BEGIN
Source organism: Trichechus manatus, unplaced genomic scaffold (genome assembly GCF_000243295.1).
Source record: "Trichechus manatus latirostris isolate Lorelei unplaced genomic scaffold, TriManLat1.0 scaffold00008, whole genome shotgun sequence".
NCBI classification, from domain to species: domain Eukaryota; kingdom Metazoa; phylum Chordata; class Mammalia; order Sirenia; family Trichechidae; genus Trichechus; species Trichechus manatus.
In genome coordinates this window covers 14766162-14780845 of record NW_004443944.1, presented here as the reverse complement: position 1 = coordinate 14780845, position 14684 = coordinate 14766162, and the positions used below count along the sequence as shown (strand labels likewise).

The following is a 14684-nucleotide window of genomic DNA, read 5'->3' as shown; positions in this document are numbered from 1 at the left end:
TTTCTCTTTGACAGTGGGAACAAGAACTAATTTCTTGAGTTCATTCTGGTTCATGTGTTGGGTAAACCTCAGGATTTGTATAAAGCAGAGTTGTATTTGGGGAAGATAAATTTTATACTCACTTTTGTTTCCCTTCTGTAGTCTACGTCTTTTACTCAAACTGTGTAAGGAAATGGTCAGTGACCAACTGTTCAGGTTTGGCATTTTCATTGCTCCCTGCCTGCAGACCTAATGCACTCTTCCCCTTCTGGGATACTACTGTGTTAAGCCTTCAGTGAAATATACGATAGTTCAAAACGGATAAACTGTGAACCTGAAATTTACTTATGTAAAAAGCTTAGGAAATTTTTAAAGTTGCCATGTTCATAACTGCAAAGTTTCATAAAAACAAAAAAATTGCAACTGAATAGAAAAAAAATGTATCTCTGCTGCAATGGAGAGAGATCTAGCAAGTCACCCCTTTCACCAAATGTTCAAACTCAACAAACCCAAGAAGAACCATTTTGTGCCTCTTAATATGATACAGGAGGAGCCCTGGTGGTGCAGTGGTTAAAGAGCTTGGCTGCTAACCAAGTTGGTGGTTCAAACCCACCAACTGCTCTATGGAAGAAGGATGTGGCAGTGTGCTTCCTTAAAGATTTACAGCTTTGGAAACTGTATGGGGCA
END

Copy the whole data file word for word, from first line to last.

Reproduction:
Source organism: Trichechus manatus, unplaced genomic scaffold (genome assembly GCF_000243295.1).
Source record: "Trichechus manatus latirostris isolate Lorelei unplaced genomic scaffold, TriManLat1.0 scaffold00008, whole genome shotgun sequence".
NCBI classification, from domain to species: domain Eukaryota; kingdom Metazoa; phylum Chordata; class Mammalia; order Sirenia; family Trichechidae; genus Trichechus; species Trichechus manatus.
In genome coordinates this window covers 14766162-14780845 of record NW_004443944.1, presented here as the reverse complement: position 1 = coordinate 14780845, position 14684 = coordinate 14766162, and the positions used below count along the sequence as shown (strand labels likewise).

The following is a 14684-nucleotide window of genomic DNA, read 5'->3' as shown; positions in this document are numbered from 1 at the left end:
TTTCTCTTTGACAGTGGGAACAAGAACTAATTTCTTGAGTTCATTCTGGTTCATGTGTTGGGTAAACCTCAGGATTTGTATAAAGCAGAGTTGTATTTGGGGAAGATAAATTTTATACTCACTTTTGTTTCCCTTCTGTAGTCTACGTCTTTTACTCAAACTGTGTAAGGAAATGGTCAGTGACCAACTGTTCAGGTTTGGCATTTTCATTGCTCCCTGCCTGCAGACCTAATGCACTCTTCCCCTTCTGGGATACTACTGTGTTAAGCCTTCAGTGAAATATACGATAGTTCAAAACGGATAAACTGTGAACCTGAAATTTACTTATGTAAAAAGCTTAGGAAATTTTTAAAGTTGCCATGTTCATAACTGCAAAGTTTCATAAAAACAAAAAAATTGCAACTGAATAGAAAAAAAATGTATCTCTGCTGCAATGGAGAGAGATCTAGCAAGTCACCCCTTTCACCAAATGTTCAAACTCAACAAACCCAAGAAGAACCATTTTGTGCCTCTTAATATGATACAGGAGGAGCCCTGGTGGTGCAGTGGTTAAAGAGCTTGGCTGCTAACCAAGTTGGTGGTTCAAACCCACCAACTGCTCTATGGAAGAAGGATGTGGCAGTGTGCTTCCTTAAAGATTTACAGCTTTGGAAACTGTATGGGGCA